The Telegraph
Since 1st March, 1999
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Pak waves away PM’s nuke fears

Islamabad, July 22: Pakistan has dismissed Prime Minister Manmohan Singh’s fears that its nuclear arsenal may fall into the hands of jihadis.

Islamabad’s nuclear programme and strategic assets are fully secure as they are under “strict and multi-layered custodial controls”, foreign ministry spokesman Naeem Khan said.

“Prime Minister Singh’s remarks are unfortunate and misleading,” Khan told reporters here today.

Hours earlier, Singh had told CNN that he believes Osama bin Laden’s al Qaida still has a “significant base” in Pakistan.

“I am worried about the security of Pakistan’s nuclear assets should President Pervez Musharraf be replaced, since there is always the danger of Islamic militants seizing power and taking control of the country’s nuclear assets,” the Prime Minister had said.

Khan said Pakistan’s nuclear capability is under an elaborate command and control mechanism, institutionalised in the shape of the National Command Authority since 2000.

“We have studied the models of command and control systems elsewhere and our multi-layered security structures are on par with the most stringent international systems and practices,” the spokesman said.

Khan also denied that al Qaida still has a base in Pakistan. “Terrorism is a global phenomenon which should not be used to malign Pakistan, fighting the war against terror as the frontline state.”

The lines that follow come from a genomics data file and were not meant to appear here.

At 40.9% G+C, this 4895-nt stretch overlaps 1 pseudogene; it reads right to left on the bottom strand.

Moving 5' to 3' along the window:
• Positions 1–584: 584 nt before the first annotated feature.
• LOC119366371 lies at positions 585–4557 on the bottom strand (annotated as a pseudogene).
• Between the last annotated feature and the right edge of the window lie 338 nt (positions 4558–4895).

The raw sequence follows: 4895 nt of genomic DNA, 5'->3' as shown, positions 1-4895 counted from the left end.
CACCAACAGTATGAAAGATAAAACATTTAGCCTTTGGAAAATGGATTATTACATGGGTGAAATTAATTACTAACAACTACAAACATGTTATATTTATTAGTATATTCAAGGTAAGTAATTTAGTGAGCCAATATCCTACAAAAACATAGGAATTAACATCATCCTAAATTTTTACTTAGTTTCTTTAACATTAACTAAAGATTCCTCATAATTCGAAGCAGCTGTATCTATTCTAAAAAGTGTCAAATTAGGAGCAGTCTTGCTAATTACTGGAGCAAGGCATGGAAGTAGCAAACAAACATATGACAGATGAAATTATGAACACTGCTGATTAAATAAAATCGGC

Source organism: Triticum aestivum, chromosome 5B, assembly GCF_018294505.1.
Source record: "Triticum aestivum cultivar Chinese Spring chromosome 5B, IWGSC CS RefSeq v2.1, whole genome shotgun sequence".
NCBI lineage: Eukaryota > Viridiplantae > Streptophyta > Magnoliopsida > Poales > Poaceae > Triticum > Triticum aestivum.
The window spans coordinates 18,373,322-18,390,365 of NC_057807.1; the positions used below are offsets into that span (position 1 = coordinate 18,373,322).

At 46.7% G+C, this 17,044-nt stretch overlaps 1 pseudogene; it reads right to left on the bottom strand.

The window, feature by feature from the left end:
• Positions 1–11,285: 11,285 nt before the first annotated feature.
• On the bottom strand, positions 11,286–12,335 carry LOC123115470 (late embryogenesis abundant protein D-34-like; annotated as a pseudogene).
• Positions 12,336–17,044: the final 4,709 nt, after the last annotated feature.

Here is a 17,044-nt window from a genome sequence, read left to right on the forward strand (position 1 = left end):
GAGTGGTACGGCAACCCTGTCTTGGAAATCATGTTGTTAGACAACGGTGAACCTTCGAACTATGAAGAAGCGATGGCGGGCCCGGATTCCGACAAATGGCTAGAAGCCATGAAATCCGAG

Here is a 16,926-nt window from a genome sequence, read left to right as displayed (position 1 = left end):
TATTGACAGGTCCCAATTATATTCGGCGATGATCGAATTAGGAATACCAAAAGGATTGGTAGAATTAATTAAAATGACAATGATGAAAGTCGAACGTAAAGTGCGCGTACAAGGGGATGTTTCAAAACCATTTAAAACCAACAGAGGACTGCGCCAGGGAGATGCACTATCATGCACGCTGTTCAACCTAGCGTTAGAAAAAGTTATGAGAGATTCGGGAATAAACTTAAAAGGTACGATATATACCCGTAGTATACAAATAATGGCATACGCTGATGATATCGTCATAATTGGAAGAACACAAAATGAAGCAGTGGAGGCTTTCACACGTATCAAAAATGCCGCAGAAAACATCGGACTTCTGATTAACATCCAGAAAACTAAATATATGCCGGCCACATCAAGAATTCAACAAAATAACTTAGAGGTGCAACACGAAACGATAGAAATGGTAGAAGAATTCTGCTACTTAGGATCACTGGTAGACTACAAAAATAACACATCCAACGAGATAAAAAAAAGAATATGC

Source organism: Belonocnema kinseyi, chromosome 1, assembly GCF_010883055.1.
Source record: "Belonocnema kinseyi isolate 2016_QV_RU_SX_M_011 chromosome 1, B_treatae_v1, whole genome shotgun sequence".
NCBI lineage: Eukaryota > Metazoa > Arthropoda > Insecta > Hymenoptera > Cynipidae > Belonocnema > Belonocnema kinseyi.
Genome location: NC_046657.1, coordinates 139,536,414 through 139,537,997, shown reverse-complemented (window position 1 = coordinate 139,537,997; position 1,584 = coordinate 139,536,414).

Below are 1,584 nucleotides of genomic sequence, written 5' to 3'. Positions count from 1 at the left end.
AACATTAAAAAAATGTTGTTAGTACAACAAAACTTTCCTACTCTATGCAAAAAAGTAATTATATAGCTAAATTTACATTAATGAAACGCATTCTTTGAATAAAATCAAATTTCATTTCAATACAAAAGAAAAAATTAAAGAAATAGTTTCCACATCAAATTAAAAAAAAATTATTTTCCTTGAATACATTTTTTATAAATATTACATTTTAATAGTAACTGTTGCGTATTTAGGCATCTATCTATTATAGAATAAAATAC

He said Pakistan has done more than most countries in fighting terrorism and has had more successes in capturing and eliminating al Qaida fugitives than all other countries combined. Pakistan has so far handed over 700 militants, mostly foreigners, to the US.

The spokesman went on to name the big catch: Ahmad Khalfan al-Ghailani, Ramzi al-Shibh, Yassir al-Jaziri, Sheikh Muhammad Omar (one of the plotters of the 9/11 attacks) and Osama bin Laden’s alleged deputy, Abu Zubaidah.

“Pakistan has paid a high price but our determination to eliminate terrorism and extremism remains firm and strong,” the official said.

Pakistan is in the business of combating terrorism ' and not in the one of creating the conditions in which terrorism thrives, “as is the position elsewhere in our neighbourhood”, he said.

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